The Ninth Poem in my Corona on the Psalms: Remembering the Poor

We come now to the 9th psalm, which begins to develop one of the great themes of The Psalter: God’s care and concern for the poor. Indeed this begins a sequence of four psalms from 9 through to 12, which make God’s promise to defend the poor and needy explicit. For example:

Psalm 9:18 For the poor shall not alway be forgotten: the patient abiding of the meek shall not perish for ever.,

Psalm 10: 13 Arise, O Lord God, and lift up thine hand: forget not the poor.

Psalm 11:5 His eyes consider the poor: and his eye-lids try the children of men.

Psalm 12: 5-6: Now for the comfortless trouble’s sake of the needy: and because of the deep sighing of the poor, I will up, saith the Lord: and will help every one from him that swelleth against him, and will set him at rest.

As we pray through these psalms, this clear word from God that he will remember the poor and bring their oppressors to account, must surely strike us, perhaps unsettle and provoke us, but certainly calls for a response, a response which I have explored in the poems for this little run of psalms, of which this is the first.

The other verse from this psalm which entered deeply into my poetic response was verse 14: That I may shew all thy praises within the ports of the daughter of Sion: I will rejoice in thy salvation.

It made me think of how Blake, in responding to just this kind of Biblical poetry, imagined instead ‘The Daughters of Albion’ those in our own England called to sing God’s praises, but also calling God to defend the poor, so my illustration is the frontispiece of Blake’s prophetic book. So here is my response to Psalm 9, as always you can hear me read it by clicking on the title of the ‘play’ button. you can find the other poems in this series by entering ‘psalms’ into the search box on the right.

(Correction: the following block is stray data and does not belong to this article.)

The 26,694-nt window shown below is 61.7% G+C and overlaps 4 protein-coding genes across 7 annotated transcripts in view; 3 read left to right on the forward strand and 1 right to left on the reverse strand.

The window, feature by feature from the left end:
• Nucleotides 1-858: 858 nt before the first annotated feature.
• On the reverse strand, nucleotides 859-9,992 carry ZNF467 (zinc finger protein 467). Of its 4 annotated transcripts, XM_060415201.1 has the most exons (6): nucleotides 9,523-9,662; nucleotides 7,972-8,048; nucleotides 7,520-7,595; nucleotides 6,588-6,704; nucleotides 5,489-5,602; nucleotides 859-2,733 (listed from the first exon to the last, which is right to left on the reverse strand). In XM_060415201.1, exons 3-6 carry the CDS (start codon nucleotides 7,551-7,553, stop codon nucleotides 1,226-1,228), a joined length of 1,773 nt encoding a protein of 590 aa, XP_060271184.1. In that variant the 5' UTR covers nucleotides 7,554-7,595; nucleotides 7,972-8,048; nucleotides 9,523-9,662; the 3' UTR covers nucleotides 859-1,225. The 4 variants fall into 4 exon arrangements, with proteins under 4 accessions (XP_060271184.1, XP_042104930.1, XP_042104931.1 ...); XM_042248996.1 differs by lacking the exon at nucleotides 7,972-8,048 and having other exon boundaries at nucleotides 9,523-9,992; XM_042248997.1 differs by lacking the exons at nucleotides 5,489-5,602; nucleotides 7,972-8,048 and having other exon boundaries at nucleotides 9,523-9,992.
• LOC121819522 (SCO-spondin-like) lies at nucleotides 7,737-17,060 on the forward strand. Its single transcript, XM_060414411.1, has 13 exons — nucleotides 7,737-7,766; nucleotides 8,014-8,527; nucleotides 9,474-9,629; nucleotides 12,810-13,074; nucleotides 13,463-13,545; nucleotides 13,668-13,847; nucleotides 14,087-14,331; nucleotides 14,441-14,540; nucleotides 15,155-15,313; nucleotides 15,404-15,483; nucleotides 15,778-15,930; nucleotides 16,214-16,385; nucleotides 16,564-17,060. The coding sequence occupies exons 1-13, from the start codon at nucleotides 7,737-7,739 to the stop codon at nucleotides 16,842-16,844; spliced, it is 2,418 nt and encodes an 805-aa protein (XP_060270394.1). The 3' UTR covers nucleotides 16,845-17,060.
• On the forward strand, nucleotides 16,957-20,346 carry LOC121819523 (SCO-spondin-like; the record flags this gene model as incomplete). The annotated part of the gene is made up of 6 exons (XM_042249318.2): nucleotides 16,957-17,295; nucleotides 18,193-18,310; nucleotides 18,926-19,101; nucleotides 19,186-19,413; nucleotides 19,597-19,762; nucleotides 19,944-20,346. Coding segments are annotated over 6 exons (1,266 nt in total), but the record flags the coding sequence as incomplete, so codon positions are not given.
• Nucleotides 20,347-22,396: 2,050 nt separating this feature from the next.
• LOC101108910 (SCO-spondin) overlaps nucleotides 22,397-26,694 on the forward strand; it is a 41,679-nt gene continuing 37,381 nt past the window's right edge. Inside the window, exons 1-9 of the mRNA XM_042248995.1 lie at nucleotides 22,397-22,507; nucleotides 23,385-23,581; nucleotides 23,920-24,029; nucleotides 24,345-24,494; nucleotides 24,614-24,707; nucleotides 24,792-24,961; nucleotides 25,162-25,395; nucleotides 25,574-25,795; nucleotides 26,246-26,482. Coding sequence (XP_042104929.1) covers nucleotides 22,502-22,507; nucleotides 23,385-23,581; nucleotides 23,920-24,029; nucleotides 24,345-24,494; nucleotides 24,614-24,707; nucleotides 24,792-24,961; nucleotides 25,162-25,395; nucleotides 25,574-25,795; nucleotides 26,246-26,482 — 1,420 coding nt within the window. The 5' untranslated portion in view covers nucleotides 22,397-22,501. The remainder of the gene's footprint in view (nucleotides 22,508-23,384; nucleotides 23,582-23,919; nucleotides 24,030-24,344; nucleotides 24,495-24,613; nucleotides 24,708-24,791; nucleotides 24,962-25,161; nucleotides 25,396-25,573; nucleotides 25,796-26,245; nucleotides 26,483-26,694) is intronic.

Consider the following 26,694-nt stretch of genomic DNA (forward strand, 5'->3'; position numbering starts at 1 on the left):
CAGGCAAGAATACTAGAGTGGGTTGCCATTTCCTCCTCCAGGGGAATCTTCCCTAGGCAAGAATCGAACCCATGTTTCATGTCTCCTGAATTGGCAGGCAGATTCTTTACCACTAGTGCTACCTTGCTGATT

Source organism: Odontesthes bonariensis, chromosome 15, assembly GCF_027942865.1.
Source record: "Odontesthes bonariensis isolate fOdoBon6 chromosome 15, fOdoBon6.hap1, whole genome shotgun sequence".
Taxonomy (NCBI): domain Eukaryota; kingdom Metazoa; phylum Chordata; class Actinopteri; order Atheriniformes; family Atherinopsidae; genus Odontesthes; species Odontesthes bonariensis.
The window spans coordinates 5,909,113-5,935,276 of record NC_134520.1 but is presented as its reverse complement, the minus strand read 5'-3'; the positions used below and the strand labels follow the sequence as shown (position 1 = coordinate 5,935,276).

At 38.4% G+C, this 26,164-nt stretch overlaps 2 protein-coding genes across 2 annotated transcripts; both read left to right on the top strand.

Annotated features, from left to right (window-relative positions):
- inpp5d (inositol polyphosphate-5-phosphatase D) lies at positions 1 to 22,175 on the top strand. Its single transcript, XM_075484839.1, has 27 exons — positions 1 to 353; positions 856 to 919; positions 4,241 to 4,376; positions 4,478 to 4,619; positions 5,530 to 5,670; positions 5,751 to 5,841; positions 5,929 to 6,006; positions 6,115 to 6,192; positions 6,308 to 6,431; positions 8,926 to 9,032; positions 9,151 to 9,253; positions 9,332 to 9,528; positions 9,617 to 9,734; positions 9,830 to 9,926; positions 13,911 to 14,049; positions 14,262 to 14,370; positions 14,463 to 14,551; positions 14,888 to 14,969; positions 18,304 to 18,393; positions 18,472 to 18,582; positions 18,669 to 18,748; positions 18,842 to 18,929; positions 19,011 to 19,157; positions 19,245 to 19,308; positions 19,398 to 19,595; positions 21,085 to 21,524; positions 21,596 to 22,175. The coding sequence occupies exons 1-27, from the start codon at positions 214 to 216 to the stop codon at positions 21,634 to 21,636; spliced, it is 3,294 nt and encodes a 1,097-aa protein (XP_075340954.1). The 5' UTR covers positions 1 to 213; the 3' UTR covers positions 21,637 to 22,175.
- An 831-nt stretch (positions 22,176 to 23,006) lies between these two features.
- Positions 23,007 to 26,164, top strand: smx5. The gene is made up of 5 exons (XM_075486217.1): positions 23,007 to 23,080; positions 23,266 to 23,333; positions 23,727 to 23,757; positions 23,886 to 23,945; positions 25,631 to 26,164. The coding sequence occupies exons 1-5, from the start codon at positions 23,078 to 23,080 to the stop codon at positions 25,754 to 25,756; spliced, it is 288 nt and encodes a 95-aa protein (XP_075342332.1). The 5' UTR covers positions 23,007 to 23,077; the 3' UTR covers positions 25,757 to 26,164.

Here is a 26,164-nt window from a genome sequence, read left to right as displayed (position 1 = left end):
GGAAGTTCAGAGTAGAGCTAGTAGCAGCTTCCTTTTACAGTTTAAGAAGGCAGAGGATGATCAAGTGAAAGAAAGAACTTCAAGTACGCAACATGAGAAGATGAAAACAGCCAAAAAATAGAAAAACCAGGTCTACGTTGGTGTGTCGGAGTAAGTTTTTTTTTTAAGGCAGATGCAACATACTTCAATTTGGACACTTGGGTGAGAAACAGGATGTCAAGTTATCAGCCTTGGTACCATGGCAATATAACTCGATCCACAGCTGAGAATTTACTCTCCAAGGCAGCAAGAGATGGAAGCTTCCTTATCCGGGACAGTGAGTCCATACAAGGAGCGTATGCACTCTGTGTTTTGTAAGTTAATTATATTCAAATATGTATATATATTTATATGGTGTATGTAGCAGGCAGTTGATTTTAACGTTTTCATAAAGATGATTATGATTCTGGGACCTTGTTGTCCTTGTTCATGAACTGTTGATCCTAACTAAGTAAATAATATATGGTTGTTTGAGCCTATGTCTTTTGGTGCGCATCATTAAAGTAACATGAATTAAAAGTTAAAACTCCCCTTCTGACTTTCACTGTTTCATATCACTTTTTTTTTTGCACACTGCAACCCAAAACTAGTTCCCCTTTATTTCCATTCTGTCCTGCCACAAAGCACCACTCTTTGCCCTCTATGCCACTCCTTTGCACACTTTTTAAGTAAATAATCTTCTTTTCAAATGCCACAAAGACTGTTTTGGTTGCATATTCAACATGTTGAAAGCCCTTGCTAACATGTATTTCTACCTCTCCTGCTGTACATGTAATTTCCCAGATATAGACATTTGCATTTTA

IX Confitebor tibi

As in the startling wisdom of a child,

So also in remembering the poor

Our scales are readjusted, reconciled

 

To the true calibrations that endure

When God in all his justice holds those scales,

Redresses our imbalance and his sure

 

And steadfast covenant at last prevails.

And even now I will rejoice in him,

Now, when it sometimes seems that goodness fails

 

My song will still delight in his good name.

So come and join the song, daughters of Albion,

Come and rejoice with all whom he calls home

 

Rejoice through every age and stage and aeon

As, patiently abiding with the meek,

We sing with all the daughters of true Sion.

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3 Comments

Filed under christianity, imagination, Poems

3 responses to “The Ninth Poem in my Corona on the Psalms: Remembering the Poor

  1. Burning brilliant! You really are the best! Greetings

  2. So many words have double meanings; when I read ‘scales’ in this poetic response, I couldn’t help imagine Eustace the dragon when Aslan rubbed off all his scales. Such a metaphor for readjusting our (sinful) imbalances! A good poem is generative as you have often said; I am so enjoying this series.

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